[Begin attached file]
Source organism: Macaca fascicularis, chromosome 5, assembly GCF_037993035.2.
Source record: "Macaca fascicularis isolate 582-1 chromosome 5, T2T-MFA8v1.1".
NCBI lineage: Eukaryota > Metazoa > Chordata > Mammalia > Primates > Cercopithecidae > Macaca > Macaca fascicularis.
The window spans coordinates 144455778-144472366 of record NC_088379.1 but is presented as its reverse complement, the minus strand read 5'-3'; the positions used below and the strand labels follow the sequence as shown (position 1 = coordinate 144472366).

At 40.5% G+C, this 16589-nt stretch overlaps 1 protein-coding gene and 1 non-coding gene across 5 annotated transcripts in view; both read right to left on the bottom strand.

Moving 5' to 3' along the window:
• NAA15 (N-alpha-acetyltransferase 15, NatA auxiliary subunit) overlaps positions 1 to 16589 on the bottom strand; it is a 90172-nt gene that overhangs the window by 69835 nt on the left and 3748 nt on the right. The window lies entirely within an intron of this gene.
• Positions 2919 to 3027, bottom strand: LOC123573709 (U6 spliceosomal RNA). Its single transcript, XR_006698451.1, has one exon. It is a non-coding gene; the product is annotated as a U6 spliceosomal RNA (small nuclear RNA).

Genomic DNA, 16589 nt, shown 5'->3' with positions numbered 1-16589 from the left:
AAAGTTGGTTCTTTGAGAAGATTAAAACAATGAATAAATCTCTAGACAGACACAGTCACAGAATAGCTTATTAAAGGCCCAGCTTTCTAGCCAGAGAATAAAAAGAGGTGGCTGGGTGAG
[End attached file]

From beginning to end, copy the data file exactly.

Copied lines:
Source organism: Macaca fascicularis, chromosome 5, assembly GCF_037993035.2.
Source record: "Macaca fascicularis isolate 582-1 chromosome 5, T2T-MFA8v1.1".
NCBI lineage: Eukaryota > Metazoa > Chordata > Mammalia > Primates > Cercopithecidae > Macaca > Macaca fascicularis.
The window spans coordinates 144455778-144472366 of record NC_088379.1 but is presented as its reverse complement, the minus strand read 5'-3'; the positions used below and the strand labels follow the sequence as shown (position 1 = coordinate 144472366).

At 40.5% G+C, this 16589-nt stretch overlaps 1 protein-coding gene and 1 non-coding gene across 5 annotated transcripts in view; both read right to left on the bottom strand.

Moving 5' to 3' along the window:
• NAA15 (N-alpha-acetyltransferase 15, NatA auxiliary subunit) overlaps positions 1 to 16589 on the bottom strand; it is a 90172-nt gene that overhangs the window by 69835 nt on the left and 3748 nt on the right. The window lies entirely within an intron of this gene.
• Positions 2919 to 3027, bottom strand: LOC123573709 (U6 spliceosomal RNA). Its single transcript, XR_006698451.1, has one exon. It is a non-coding gene; the product is annotated as a U6 spliceosomal RNA (small nuclear RNA).

Genomic DNA, 16589 nt, shown 5'->3' with positions numbered 1-16589 from the left:
AAAGTTGGTTCTTTGAGAAGATTAAAACAATGAATAAATCTCTAGACAGACACAGTCACAGAATAGCTTATTAAAGGCCCAGCTTTCTAGCCAGAGAATAAAAAGAGGTGGCTGGGTGAG